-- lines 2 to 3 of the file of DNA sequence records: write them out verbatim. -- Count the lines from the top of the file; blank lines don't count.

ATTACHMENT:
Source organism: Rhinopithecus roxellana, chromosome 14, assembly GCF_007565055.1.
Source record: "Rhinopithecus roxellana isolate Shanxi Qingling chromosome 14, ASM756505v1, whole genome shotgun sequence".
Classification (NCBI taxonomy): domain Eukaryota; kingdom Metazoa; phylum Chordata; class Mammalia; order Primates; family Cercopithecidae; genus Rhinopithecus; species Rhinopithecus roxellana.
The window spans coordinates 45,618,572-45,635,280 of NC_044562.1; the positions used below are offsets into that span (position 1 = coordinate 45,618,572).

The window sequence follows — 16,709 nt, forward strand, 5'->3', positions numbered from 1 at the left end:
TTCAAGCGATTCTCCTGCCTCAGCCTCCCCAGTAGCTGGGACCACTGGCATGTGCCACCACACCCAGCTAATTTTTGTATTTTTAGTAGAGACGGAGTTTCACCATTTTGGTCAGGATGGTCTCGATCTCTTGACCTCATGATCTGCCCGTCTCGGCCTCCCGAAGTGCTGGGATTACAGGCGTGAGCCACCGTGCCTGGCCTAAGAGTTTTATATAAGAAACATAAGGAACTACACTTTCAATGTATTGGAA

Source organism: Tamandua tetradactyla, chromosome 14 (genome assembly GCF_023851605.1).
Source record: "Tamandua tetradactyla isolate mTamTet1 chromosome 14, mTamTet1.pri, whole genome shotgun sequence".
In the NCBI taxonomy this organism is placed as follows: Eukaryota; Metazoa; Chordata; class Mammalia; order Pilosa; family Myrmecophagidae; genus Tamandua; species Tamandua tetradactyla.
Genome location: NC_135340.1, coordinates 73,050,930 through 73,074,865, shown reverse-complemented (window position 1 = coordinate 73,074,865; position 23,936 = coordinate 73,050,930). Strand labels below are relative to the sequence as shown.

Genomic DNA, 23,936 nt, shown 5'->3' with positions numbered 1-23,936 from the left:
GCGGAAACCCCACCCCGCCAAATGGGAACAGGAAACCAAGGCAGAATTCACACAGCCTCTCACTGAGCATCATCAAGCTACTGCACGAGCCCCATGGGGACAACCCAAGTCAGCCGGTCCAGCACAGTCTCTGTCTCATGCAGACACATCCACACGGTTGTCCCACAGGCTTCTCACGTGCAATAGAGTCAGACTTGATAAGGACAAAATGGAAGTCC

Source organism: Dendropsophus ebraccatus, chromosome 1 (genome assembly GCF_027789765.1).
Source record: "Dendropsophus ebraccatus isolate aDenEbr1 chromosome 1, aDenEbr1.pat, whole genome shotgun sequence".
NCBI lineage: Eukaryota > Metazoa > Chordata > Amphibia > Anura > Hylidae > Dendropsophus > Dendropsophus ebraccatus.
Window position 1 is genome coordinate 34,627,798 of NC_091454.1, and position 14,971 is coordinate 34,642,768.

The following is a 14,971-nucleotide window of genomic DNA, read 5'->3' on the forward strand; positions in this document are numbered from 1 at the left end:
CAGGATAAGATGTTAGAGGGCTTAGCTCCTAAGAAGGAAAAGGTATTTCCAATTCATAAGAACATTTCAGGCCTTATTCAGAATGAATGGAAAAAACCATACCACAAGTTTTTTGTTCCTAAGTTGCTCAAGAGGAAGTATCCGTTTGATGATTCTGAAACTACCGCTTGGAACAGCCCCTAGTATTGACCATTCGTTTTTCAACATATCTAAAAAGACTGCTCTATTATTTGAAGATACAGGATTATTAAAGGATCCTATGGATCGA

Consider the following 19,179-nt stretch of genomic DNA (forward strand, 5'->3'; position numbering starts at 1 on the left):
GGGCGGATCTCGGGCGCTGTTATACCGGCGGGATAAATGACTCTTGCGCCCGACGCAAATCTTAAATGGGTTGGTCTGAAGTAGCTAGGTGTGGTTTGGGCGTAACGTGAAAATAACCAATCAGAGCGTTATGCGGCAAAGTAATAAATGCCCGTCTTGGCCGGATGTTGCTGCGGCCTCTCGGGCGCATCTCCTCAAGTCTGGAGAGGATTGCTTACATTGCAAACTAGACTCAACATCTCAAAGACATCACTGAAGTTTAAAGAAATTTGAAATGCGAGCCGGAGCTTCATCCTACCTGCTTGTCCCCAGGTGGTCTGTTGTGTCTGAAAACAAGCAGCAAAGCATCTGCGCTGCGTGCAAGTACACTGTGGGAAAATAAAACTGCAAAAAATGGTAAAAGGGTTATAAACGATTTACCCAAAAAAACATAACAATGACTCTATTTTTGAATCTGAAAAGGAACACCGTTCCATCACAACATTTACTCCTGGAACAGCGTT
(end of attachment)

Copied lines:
Source record: "Rhinopithecus roxellana isolate Shanxi Qingling chromosome 14, ASM756505v1, whole genome shotgun sequence".
Classification (NCBI taxonomy): domain Eukaryota; kingdom Metazoa; phylum Chordata; class Mammalia; order Primates; family Cercopithecidae; genus Rhinopithecus; species Rhinopithecus roxellana.